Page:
Issues with NYC: cannot for the life of me get an age-appropriate, decent-looking (I'm not talking male model) guy who can write reasonably complete sentences to write me or respond to me online. Meetups/volunteer activities/etc are always filled with single women, one couple, and one very creepy dude.

Prospective city: SF

The issue is that I am just not excited about SF based on the time I've spent there. I've never lived there so can't say for sure, but I would be making the move solely based on what my friends have said about dating there, not because I particularly want to live there.

Thanks!
posted by whitelily at 5:06 PM on May 10, 2015


I would be making the move solely based on what my friends have said about dating there, not because I particularly want to live there.

Therein lies the rub — you're not guaranteed to have a better dating life in SF, and it could very well get worse, based on my personal experiences and what others have said in this thread. The mentalities in both cities aren't too different; people in SF proper are just as hesitant to settle down as those in NYC, if not more so.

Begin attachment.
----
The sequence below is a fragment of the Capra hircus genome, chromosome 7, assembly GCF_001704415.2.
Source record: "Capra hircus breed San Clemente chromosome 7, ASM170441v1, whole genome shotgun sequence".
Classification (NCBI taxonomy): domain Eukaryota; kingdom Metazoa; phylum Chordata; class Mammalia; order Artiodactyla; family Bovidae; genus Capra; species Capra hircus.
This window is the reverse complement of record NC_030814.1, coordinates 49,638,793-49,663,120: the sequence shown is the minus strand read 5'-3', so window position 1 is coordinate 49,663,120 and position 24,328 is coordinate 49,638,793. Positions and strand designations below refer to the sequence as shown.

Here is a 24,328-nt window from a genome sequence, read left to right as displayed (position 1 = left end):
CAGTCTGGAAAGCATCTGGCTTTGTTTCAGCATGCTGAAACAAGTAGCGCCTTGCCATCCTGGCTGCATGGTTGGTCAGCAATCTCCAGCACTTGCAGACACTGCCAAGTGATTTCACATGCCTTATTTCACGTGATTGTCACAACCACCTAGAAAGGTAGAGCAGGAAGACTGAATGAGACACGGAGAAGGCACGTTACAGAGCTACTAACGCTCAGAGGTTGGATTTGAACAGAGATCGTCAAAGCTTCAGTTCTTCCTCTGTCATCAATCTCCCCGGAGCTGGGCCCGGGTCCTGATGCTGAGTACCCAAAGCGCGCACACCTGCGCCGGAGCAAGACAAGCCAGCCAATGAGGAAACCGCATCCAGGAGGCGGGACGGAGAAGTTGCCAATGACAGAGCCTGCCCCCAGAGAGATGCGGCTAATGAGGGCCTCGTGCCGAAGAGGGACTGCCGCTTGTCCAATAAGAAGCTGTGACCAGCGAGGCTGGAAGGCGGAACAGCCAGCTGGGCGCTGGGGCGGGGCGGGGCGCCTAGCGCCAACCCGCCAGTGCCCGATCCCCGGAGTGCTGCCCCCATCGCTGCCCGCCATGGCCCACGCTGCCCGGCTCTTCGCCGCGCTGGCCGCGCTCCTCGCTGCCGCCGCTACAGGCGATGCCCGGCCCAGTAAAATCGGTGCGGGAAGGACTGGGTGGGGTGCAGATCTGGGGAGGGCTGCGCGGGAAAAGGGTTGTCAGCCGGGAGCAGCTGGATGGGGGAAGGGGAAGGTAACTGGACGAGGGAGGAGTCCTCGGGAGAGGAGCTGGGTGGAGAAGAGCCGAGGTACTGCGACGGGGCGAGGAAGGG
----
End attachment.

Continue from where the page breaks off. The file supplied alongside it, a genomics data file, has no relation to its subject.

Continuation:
And what if you move to SF and just run into more of the same? Then what? Do you think you could ultimately be happy living in SF in the medium term, at least, however your dating life there turns out? I think that's something you've gotta figure out for yourself before you take such a big step.
posted by un petit cadeau at 5:14 PM on May 10, 2015 [3 favorites]


Try different meetups/volunteer activities/etc. There are men in NYC.
posted by aniola at 5:30 PM on May 10, 2015 [3 favorites]


Moving is a big deal, even if you have friends in the target city. It takes a couple of years to settle in; if you didn't like it and went back, maybe another six months to a year to get back to where you were. Plus there are the costs, yes.

What meetup-type things are you doing? Some activities (e.g. running; rowing; volleyball) tend to be more co-ed, or might lean more towards your desired demographic than others (e.g. anything arty; yoga classes, although that's changing).